Your risk tolerance coupled with a strong belief in your employer’s future may make it hard to sell RSUs when they vest. One way to remain diligent and unemotional about this decision is to create a sale strategy based on either a schedule, price targets, or amount of stock you are comfortable owning as a percentage of your overall investment portfolio. This “forced selling” helps determine how much stock to sell and when. Unvested stock and options should also be considered in this analysis as they still allow you to participate in the upside of your company’s stock while diversifying already vested shares into other companies and market sectors.

If you are going to retain a substantial position in your company stock, then consider selling enough shares to cover the taxes.

Since RSUs are taxable income upon vesting, good practices are to either set appropriate withholding rates to cover the taxes, set aside additional cash in a savings account to cover the full tax liability, or to make estimated payments.

Strategies for stock options follow the same general principles as RSUs, however options present additional challenges and opportunities when considering when to exercise. Stock options allow employees the ability to time and plan for taxation. Careful tax planning over a period of years can provide substantial tax advantages and maximize the benefits of this form of compensation.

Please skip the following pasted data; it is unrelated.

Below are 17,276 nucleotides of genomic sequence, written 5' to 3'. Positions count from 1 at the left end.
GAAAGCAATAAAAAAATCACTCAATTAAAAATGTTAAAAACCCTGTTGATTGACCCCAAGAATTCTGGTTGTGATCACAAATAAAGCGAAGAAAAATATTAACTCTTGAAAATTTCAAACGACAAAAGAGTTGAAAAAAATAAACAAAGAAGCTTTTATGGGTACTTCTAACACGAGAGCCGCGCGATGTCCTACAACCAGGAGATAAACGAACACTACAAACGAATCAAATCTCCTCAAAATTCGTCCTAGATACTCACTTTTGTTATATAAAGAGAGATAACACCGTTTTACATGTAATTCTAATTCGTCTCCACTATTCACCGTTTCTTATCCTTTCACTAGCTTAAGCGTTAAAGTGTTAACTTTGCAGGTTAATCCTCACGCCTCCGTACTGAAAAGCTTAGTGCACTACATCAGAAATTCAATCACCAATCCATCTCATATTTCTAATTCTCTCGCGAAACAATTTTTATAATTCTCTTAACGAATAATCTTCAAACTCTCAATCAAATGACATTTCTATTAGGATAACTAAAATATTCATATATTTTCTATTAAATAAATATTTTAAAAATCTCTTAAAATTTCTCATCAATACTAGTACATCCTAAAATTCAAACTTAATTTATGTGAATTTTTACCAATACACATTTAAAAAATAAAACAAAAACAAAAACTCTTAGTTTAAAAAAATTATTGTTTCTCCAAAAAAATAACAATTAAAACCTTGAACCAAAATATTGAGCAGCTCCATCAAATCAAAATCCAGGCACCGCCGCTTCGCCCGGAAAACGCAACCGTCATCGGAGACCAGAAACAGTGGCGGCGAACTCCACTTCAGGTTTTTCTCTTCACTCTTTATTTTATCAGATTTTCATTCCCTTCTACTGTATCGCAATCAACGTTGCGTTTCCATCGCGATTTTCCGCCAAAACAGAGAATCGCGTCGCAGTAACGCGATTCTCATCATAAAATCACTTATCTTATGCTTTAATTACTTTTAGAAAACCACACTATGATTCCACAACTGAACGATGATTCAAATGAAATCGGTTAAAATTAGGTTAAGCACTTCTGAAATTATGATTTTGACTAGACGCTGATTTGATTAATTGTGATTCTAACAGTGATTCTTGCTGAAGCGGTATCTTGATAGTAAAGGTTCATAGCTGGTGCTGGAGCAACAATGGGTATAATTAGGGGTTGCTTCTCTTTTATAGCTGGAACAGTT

Are there ways to reduce or avoid large tax bills?

Tax aversion is another incentive to selling vested shares right away. RSUs are taxed as income in the year they vest. Immediately selling these shares – if in an open trading window – prevents them from appreciating and generating taxable gains.

If you are holding RSUs to delay incurring large tax implications, keep in mind that the proceeds from the sale can be used to max out tax-deferred accounts and to offset your tax bill. There are other strategies available to help reduce your exposure to company stock with a low-cost basis and to diversify your investments:

  • Charitable Giving or Gifting to Family Exchange Funds
  • Donor-Advised Funds
  • Charitable Remainder Trusts
  • Stock Options Stock Swap


To find out more about these approaches, talk to your financial advisor.

Bianca Schuman, CFP®

Bianca joined HTG as a Financial Advisor in July 2021 after eight years at Morgan Stanley Wealth Management. She believes that financial planning should be the foundation of all investment management relationships.

Her passion is to help clients feel confident in understanding all aspects of their financial lives so they can plan and implement the strategies needed to achieve their goals.

Bianca received her degree in Business Administration from Boston University’s School of Management and has been a CERTIFIED FINANCIAL PLANNER™ practitioner since 2018.
The information provided is for educational and informational purposes only and does not constitute investment advice and it should not be relied on as such. It should not be considered a solicitation to buy or an offer to sell a security. It does not take into account any investor’s particular investment objectives, strategies, tax status or investment horizon. You should consult your attorney or tax advisor.